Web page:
Russia to get 40 new intercontinental missiles this year
Moscow: Russia's military this year alone will receive over 40 new intercontinental ballistic missiles capable of piercing any missile defenses, President Vladimir Putin said Tuesday in a blunt reminder of the nation's nuclear might amid tensions with the West over Ukraine.
Putin made the statement at the opening of an arms show at a shooting range in Alabino just west of Moscow, a huge display intended to showcase the nation's resurgent military might.
Russia-West relations have plunged to their lowest point since Cold War times over Moscow's annexation of Ukraine's Crimean Peninsula and support for a pro-Russia separatist insurgency in eastern Ukraine. The U.S. and the EU have slapped Russia with economic sanctions, and Washington and its NATO allies have pondered an array of measures in response to Russia's moves.
The three Baltic members of the alliance, Estonia, Latvia and Lithuania, have asked NATO to permanently deploy ground troops to their nations as a deterrent against an increasingly assertive Russia. And Polish Defense Minister Tomasz Siemoniak said Sunday that he and U.S. Defense Secretary Ash Carter have held talks about placing U.S. heavy army equipment in Poland.
Moscow bristled at the plans, warning Washington that the deployment of new U.S. weapons near Russian borders would foment dangerous instability in Europe.
"The United States is inciting tensions and carefully nurturing their European allies' anti-Russian phobias in order to use the current difficult situation for further expanding its military presence and influence in Europe," the Russian Foreign Ministry said in a comment late Monday.
"We hope that reason will prevail and it will be possible to save the situation in Europe from sliding toward a military standoff which could entail dangerous consequences," it added.
Speaking at the arms show, Putin vowed to continue a big arms modernization program despite the nation's economic downturn. He specifically mentioned the Armata tanks and other new armored vehicles, which were first shown to the public during a Red Square military parade last month, saying they "have no analogues in the world."
Putin also noted that the military was to start testing its new long-range early warning radar intended to monitor the western direction and later will deploy another one in the east.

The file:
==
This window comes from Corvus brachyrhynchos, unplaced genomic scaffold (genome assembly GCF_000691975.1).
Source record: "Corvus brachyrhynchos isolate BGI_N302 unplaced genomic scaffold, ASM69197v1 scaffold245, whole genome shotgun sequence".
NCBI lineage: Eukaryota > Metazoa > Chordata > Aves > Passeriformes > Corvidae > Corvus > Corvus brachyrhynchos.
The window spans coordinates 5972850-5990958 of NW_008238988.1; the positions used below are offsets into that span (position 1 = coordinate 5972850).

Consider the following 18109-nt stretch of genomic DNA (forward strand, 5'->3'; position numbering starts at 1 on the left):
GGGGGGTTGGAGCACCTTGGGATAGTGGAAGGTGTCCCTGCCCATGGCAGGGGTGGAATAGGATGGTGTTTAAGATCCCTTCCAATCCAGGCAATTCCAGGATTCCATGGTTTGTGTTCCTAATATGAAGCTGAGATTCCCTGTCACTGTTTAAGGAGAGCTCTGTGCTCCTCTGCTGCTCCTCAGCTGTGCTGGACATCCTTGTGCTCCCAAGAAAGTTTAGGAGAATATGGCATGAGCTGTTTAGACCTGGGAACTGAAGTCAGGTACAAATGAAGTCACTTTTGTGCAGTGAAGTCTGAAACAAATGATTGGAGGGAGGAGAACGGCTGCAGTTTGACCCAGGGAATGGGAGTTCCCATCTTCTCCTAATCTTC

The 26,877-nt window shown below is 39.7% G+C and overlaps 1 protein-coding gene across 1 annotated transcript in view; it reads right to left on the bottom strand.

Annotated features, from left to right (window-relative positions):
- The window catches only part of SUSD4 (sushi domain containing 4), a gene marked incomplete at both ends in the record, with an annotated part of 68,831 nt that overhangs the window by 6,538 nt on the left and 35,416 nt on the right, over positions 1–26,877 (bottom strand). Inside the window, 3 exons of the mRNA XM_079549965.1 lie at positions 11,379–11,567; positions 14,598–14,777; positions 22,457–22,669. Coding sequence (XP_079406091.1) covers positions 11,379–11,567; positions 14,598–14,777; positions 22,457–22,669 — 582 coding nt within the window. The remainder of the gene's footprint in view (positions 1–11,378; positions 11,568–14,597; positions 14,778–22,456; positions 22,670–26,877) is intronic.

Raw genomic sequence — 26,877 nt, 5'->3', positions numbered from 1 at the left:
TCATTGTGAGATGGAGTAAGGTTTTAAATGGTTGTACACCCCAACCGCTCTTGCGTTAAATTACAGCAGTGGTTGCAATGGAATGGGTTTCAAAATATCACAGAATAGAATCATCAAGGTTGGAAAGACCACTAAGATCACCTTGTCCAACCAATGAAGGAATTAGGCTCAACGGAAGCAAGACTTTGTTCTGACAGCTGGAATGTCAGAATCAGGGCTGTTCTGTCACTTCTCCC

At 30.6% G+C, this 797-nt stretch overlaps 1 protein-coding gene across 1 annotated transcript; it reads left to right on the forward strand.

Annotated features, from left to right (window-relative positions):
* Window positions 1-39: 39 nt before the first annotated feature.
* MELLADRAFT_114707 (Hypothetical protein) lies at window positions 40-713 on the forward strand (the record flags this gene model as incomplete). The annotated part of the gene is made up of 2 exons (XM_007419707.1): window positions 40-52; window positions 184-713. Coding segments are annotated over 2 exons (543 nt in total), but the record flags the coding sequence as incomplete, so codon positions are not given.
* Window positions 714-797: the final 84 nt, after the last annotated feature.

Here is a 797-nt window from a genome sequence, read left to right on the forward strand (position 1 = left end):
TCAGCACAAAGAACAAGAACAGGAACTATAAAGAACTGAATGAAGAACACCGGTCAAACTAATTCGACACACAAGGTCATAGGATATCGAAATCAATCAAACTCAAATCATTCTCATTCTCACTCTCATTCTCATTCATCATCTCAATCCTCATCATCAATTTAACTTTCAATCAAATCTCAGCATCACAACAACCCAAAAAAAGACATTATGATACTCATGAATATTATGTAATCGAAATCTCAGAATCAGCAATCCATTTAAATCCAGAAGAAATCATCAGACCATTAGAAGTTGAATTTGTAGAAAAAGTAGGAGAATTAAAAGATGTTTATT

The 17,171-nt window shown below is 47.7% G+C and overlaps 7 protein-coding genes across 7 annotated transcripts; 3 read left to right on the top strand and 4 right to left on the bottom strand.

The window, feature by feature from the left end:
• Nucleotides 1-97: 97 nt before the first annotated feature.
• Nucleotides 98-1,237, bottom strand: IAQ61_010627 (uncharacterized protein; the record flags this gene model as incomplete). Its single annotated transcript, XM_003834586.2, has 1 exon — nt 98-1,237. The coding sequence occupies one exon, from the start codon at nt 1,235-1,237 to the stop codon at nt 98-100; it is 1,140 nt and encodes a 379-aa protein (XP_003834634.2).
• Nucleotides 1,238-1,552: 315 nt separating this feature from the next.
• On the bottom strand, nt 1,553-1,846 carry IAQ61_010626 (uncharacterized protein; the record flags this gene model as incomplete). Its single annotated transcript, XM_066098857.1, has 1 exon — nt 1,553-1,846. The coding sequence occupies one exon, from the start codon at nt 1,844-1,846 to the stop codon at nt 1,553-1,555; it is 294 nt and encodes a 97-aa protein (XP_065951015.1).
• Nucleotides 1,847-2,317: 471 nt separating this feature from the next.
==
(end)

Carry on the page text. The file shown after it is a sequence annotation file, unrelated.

"Over 40 new intercontinental ballistic missiles capable of penetrating any, even the most technologically advanced missile defense systems, will join the nuclear forces in the current year," he said.
Last December, Putin said that the military will commission more than 50 ICBMs in 2015. The reason for revising the plan wasn't immediately clear.
Last year, the military received 38 ICBMs, according to Defense Minister Sergei Shoigu. Modernizing the nation's nuclear forces is a top priority for the military that needs to gradually decommission its aging Soviet-built ICBMs.
The president said that the re-armament program should help encourage the nation's economic growth and spearhead innovations. Independent experts warn, however, that the weapons upgrade that envisages spending 22 trillion rubles (over $400 billion) on new weapons through 2020 would be an unbearable burden now when the Russian economy has plunged into recession.
Despite the gloomy economic outlook, Russian arms makers used the arms show to publicize projects of costly new weapons that even the Soviet Union couldn't afford.
The navy revealed a project of an aircraft carrier capable of carrying 90 aircraft. It also showed a mock-up of a new amphibious landing ship, a vessel similar to the Mistral-class ship built on Russian orders in France, whose delivery has been suspended over the Ukrainian crisis.
Amid the current spike in Russia-West tensions, Washington accused Moscow of violating its obligations under a landmark nuclear arms control treaty by flight-testing a ground-launched cruise missile with a range prohibited by the treaty. Russia rejected the accusations, and, in its turn, alleged that some elements of the U.S. missile defense shield violate the 1987 Intermediate-range Nuclear Forces, or INF, treaty.
The RIA Novosti news agency on Tuesday quoted Russia's Deputy Foreign Minister Sergei Ryabkov as saying that Moscow is ready to hold consultations to discuss the mutual complaints, adding that the U.S. so far has failed to spell out its accusations.